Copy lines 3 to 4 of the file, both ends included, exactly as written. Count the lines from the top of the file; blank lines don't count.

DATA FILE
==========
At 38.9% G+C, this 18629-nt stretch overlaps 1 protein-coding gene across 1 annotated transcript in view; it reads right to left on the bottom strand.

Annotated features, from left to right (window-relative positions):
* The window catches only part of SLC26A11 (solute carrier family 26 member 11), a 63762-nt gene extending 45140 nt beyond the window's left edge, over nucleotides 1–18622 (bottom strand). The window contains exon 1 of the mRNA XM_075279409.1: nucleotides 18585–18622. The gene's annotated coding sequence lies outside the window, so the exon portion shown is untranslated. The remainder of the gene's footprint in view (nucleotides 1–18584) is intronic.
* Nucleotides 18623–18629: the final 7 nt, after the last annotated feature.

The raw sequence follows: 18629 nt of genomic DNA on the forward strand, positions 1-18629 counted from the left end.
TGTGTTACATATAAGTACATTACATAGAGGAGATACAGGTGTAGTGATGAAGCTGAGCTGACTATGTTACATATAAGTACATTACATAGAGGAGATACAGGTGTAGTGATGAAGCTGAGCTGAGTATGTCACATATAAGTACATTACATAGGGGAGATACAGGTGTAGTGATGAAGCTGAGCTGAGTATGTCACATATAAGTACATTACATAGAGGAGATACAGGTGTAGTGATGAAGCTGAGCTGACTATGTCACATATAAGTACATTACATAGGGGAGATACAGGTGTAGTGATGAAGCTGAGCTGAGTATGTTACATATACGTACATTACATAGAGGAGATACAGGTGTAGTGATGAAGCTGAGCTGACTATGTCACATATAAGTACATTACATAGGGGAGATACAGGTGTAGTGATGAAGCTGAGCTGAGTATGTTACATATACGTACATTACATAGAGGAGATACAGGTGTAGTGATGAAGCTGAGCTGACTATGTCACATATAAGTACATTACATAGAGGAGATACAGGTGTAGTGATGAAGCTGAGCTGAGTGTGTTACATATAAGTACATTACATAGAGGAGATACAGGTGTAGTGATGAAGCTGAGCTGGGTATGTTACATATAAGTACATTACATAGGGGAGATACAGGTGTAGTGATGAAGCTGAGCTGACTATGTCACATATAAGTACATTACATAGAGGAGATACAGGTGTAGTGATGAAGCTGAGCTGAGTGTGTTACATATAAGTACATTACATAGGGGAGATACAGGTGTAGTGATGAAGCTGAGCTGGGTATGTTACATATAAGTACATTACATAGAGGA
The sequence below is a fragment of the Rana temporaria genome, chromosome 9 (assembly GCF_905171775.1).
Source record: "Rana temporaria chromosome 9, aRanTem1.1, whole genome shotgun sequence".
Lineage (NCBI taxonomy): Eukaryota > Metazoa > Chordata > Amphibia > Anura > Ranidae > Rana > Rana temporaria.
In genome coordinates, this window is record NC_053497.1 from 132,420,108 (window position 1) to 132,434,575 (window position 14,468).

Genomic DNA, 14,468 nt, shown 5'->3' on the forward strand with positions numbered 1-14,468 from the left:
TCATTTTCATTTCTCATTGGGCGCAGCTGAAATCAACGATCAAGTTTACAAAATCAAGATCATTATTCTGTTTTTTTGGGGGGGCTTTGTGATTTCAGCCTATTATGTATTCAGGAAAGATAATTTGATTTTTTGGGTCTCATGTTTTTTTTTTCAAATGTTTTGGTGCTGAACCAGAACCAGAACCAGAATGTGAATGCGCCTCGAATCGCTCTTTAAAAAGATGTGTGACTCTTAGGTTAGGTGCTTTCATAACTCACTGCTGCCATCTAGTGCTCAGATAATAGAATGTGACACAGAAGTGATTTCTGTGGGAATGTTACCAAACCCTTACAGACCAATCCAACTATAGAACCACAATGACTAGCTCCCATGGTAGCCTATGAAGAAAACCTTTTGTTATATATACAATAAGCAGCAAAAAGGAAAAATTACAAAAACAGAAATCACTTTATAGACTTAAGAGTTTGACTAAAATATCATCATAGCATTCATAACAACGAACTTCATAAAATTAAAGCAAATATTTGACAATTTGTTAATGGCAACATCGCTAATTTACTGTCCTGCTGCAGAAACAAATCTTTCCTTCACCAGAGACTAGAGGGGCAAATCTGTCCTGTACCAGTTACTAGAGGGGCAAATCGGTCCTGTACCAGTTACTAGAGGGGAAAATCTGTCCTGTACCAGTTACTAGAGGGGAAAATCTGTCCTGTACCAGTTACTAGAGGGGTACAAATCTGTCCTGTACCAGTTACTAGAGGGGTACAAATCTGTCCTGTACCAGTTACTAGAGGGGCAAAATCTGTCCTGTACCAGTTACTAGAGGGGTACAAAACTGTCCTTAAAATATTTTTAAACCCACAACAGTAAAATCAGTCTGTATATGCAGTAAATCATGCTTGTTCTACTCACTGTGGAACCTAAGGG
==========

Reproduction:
* The window catches only part of SLC26A11 (solute carrier family 26 member 11), a 63762-nt gene extending 45140 nt beyond the window's left edge, over nucleotides 1–18622 (bottom strand). The window contains exon 1 of the mRNA XM_075279409.1: nucleotides 18585–18622. The gene's annotated coding sequence lies outside the window, so the exon portion shown is untranslated. The remainder of the gene's footprint in view (nucleotides 1–18584) is intronic.
* Nucleotides 18623–18629: the final 7 nt, after the last annotated feature.